Militarism and fascist demagogy in the German parliament
22 May 2018
The German parliament (Bundestag) opened the first general debate of the new legislative period last week to discuss two over-arching goals: the imprisonment, persecution and deportation of migrants fleeing the war-torn Middle East, and military rearmament.
The formation of a new grand coalition government between Chancellor Angela Merkel’s Christian Democratic Union (CDU) and the Social Democratic Party (SPD) has left the fascist Alternative for Germany (AfD) the largest opposition party, after it received 12.6 percent of the vote in the 2017 election.
As a result, Alice Weidel, the party’s co-leader, was left to perform the customary rite afforded to the largest opposition party: the opening of debate.
Upon approaching the platform, the 39-year-old fascistic demagogue launched into a frenzied, profane tirade, at points yelling over the howls of approval from her fellow party members. She denounced the government for draining national vitality and ensuring the “downfall of our nation” by admitting people from “tribal” societies.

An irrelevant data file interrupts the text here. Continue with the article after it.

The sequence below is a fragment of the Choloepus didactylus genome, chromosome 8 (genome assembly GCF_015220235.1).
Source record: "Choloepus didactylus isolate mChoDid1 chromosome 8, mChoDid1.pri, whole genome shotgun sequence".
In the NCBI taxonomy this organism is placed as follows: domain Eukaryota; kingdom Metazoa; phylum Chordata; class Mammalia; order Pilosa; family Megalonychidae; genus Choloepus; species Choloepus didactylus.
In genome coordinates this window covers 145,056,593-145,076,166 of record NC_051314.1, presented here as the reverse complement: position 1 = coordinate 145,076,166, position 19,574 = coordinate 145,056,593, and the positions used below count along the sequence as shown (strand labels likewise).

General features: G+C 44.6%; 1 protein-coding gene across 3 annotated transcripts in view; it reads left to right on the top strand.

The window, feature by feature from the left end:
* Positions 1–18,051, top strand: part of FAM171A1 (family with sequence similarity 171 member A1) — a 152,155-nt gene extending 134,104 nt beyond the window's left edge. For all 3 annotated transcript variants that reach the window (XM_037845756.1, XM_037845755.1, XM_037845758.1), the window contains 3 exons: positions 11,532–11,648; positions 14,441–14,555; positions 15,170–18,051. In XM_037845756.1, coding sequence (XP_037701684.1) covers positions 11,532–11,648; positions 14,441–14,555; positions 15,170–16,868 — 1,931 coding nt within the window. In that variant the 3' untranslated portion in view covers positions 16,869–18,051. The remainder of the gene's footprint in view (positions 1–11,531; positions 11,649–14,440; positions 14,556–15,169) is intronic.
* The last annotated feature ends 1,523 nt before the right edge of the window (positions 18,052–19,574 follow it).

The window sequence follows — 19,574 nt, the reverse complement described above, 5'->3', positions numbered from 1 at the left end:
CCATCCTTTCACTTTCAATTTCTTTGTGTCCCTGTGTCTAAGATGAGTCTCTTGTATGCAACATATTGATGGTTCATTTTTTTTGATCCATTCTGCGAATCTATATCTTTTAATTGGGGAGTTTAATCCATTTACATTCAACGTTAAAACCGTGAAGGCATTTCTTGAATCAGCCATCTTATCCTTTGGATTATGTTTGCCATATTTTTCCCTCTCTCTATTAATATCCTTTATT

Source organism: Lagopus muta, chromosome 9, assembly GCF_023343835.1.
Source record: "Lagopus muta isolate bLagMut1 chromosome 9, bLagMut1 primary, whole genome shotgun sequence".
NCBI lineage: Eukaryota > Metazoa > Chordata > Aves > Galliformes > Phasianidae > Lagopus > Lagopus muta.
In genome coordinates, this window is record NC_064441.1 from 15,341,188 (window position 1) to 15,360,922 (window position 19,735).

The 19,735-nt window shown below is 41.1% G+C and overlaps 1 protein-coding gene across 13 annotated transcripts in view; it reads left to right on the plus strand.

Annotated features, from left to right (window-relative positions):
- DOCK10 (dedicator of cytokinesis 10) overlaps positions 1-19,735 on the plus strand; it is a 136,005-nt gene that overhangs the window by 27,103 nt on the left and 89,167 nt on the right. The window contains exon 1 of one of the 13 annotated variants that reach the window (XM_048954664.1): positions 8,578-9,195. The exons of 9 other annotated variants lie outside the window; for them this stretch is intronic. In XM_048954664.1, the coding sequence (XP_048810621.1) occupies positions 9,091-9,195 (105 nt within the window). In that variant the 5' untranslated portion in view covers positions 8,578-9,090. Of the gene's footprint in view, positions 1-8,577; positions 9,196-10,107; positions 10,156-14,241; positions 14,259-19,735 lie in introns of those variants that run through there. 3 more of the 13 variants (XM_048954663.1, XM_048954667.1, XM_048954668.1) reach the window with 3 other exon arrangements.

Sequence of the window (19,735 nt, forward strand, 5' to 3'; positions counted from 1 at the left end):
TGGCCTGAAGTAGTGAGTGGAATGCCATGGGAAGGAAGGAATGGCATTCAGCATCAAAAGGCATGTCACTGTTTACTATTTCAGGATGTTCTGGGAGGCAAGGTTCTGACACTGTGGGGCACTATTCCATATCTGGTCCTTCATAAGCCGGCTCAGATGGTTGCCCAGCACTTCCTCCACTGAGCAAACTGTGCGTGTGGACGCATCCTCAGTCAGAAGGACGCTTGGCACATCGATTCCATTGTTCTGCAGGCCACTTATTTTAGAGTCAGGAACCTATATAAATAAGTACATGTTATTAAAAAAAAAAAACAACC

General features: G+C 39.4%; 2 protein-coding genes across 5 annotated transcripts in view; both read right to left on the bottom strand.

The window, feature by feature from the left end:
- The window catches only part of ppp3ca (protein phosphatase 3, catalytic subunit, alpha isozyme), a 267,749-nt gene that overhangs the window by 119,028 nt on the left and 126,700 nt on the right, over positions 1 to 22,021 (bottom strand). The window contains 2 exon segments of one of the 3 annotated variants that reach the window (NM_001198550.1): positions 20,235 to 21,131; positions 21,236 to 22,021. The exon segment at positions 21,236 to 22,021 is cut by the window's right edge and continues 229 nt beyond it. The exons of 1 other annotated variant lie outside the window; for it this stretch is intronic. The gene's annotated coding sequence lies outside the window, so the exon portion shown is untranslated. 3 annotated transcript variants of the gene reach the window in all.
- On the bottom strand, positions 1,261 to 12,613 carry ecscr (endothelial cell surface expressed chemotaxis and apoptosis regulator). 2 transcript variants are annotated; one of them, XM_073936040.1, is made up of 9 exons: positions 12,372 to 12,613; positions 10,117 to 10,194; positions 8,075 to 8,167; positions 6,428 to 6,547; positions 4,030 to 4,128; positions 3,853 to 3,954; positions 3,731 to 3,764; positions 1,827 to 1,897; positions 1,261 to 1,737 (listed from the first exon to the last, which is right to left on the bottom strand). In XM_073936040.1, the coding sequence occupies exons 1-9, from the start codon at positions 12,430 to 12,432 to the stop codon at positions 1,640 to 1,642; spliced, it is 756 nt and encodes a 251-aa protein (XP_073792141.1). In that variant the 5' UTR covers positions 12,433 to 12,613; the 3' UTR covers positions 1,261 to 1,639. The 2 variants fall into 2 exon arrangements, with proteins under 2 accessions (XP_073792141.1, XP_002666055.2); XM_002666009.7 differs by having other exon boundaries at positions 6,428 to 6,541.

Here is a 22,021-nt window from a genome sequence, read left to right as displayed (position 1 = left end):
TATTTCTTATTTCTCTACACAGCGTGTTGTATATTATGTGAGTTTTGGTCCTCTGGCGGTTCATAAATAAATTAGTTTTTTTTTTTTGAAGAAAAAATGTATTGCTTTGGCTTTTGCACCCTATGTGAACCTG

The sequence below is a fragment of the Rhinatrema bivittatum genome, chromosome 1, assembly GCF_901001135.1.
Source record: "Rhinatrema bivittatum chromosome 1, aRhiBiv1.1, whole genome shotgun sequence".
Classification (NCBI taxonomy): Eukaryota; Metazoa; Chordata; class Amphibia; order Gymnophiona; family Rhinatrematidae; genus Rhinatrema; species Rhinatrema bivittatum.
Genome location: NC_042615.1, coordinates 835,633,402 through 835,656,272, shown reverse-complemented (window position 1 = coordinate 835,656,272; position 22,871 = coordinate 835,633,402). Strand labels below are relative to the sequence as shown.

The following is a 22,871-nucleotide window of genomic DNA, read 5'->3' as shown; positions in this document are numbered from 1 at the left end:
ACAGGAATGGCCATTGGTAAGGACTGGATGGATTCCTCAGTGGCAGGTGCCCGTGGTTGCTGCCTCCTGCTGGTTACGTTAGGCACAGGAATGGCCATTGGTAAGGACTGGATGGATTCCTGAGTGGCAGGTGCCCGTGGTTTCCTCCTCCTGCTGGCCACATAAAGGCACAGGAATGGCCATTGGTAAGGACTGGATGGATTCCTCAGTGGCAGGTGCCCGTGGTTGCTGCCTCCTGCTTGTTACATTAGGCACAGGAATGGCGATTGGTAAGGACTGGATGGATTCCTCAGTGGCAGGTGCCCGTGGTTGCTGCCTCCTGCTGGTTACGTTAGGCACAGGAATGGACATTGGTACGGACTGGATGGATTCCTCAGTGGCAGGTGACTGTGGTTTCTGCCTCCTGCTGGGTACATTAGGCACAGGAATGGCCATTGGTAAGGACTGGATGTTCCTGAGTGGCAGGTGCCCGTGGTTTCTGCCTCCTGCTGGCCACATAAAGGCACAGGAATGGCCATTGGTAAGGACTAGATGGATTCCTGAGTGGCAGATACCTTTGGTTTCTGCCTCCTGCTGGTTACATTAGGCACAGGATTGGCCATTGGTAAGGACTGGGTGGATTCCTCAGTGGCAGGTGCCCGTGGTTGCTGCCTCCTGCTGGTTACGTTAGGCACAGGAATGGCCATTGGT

The governing parties had done nothing to raise the birth rate for German families, she declared, while “fattening the population” of “Muslim migrants,” whom she called “burqas, knife-men and other good-for-nothings.”
“Who will pay your state-funded pensions?” She demanded, “Including yours [Green Party member] Mr. Hofreiter, you noisy troublemaker? Your imported gold pieces?”
From the demagogic portrayal of the German people as victims of foreigners, to its racist vulgarity and dog-whistle appeals to anti-Semitic conspiracy theories (gold pieces), Weidel’s rant was a speech that could have been given by a brown-shirted Nazi parliamentarian in the early 1930s.
But despite Weidel having just called her an “idiot,” Chancellor Angela Merkel ignored the inflammatory tirade that had opened the debate. Without the slightest rebuff to Weidel, Merkel proceeded to outline her vision of a more aggressive role for Germany on the world stage through military rearmament. She said nothing about the AfD’s fascistic rant against immigrants because her government has largely embraced the AfD’s immigration policies.